A day in the life of security on a college campus

Examining a day in the life of a campus can reveal some fascinating aspects of the safety and operational requirements you may not have known about.  It is a well-known process to track the activities of a safety and security officer to better help them deliver vital services in an active environment. The following represents a simple timeline of potential events in a day at a typical campus.

2 a.m.

Early morning at a university in the Midwest, a vehicle breaches a staff parking entrance, the driver parks near a poorly lit loading dock and forces a service door open.  Responding security officers already had a head start when the vehicle’s license plate was not in the student, faculty, staff or contractor database and the gate camera sent an alert immediately and directly.  The video intercom at the service door also showed the door breached and the suspect vehicle with waiting accomplice still inside.  The alert campus command center operator dispatches law enforcement, which arrives immediately after campus security, apprehending the suspects.

5 a.m.

The campus day begins with the arrival of a fresh security officer shift that checks in at command.  The team reviews the last shift’s events with a quick overview of several video clips, providing the incoming safety and security officers a visual overview of the previous day’s issues and additional intelligence to keep their campus safe. The usual main entrance monitoring and screening overviews, classes let out, students returning to access controlled dormitories, evening deliveries, automated faculty escorts and the one overnight breach are reviewed in minutes using the saved and metadata video management system searches.  The team goes on their way and begins their tours and manning their posts.  All officers are equipped with tablets capable of real-time video view, alarm review, dispatched incidents and direct messaging to the local public safety answering point (PSAP) for all first responder categories.

7 a.m.

Staff, student and faculty arrival continue to build through the early morning hours, and command center operators and safety/security director are all at attention monitoring the activity. The use of 360-degree, HD network cameras achieves a panoramic view of school ingress and egress areas, with a useful overview of controlled access points, main student entry and reception. “My field-of-view has been increased tenfold,” says the safety and security director when asked about the system’s enhanced video surveillance. “If I don’t get you coming in, I’m going to get you going out.”

Noon

The campus lunch break has the usual students eating both indoors and outdoors, together with a number of activity tables on the common grounds.  Seeing that the break has just started, the command center uses the campus public address system and directs students which way to go for the lunch break’s events.  The video surveillance system confirms they’ve got the message as activity builds.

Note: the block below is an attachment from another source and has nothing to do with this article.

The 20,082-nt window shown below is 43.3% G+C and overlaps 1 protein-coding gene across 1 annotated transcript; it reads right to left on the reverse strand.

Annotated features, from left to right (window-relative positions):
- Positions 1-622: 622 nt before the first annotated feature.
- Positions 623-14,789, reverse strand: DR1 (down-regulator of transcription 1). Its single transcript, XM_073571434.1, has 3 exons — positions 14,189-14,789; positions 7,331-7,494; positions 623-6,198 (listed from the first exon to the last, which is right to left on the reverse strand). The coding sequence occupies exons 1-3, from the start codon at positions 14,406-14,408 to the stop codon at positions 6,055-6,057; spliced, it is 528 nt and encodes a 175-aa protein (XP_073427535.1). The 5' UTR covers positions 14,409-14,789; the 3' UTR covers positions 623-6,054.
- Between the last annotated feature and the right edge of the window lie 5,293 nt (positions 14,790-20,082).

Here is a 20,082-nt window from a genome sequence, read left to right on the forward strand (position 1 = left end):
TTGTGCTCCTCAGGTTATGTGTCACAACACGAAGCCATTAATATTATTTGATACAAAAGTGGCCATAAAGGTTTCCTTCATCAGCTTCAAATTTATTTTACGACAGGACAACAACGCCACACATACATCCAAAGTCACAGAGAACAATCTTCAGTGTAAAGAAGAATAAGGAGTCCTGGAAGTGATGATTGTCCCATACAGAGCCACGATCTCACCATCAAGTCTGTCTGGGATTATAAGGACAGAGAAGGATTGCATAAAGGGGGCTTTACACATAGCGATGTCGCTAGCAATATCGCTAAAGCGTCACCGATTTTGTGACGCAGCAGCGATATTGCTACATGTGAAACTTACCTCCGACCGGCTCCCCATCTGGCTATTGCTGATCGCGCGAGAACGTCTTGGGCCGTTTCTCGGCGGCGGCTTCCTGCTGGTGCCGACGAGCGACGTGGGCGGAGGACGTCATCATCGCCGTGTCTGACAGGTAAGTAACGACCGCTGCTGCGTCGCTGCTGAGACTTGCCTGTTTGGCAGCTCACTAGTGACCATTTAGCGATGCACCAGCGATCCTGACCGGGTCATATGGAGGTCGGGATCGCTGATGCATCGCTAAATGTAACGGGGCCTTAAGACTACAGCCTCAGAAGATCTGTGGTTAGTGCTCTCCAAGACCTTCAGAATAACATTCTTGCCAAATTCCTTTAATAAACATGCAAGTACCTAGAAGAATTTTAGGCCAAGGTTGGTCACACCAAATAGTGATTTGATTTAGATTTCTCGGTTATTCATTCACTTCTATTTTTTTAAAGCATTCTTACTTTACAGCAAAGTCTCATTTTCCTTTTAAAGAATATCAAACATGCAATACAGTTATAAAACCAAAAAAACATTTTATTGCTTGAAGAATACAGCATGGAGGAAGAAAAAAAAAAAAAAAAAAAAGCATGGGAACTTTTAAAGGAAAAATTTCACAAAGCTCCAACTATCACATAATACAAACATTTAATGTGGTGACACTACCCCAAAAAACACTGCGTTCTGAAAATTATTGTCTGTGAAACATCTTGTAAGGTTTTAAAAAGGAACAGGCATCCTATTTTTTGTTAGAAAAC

4 p.m.

The day is just about over for most of the student population. But staff, faculty and an incoming evening shift are still engaged on campus. The evening security staff prepares to review the previous day’s and shift’s events again made simple through intelligent searches and embedded applications inside the network cameras.  These “apps”, whether license plate detection, cross line detection, student activity mapping or people counting, literally turn network cameras into domain awareness sensors, relaying a steady stream of data available on demand.

The incoming security crew knows when to expect the student exit activity to decrease through the video surveillance “heat” or activity mapping tools.  They wait until after this time to conduct the shift transition to avoid any missed incidents.

8 p.m.

The evening’s student dorm access control entries continue and security officers on patrol are ready to receive door activity alerts.  The door entries are silent until a door left open signal buzzes and automatically resets on door close.  Safety and security’s command responsibility is to review these door breaches on video and verify that no suspicious activity or “piggybacking” has taken place.  The simplified alarm “histogram” guides the operator to the video associated with the door alarm.  In this instance it was just a couple of students carrying in a replacement microwave oven.

Safe campus waiting areas have a good amount of pedestrian traffic as students and faculty board transport at prearranged locations around campus.  There is enhanced LED lighting, 360-degree network cameras, video analytics, wireless connectivity and an audio system at each one of these areas.  When someone approaches the waiting area, LED lights flash, providing a safety indication and alert to persons waiting there.  They then have the option to use their smartphone or call box as an alert device should they feel unsafe.

This time of evening also finds faculty and staff walking to their vehicles and using a “video escort” application on their smartphones.  If they confirm an incident, passively report and/or fail to check in while they walk to their cars or dorm, campus command is immediately notified and nearby cameras are activated.  The system has preprogrammed camera locations that are related to the alert’s location, which are programmed to the user’s smartphone or tablet.  About 20 students and faculty are using this application after hours and the system is ready to process any alerts.

10 p.m.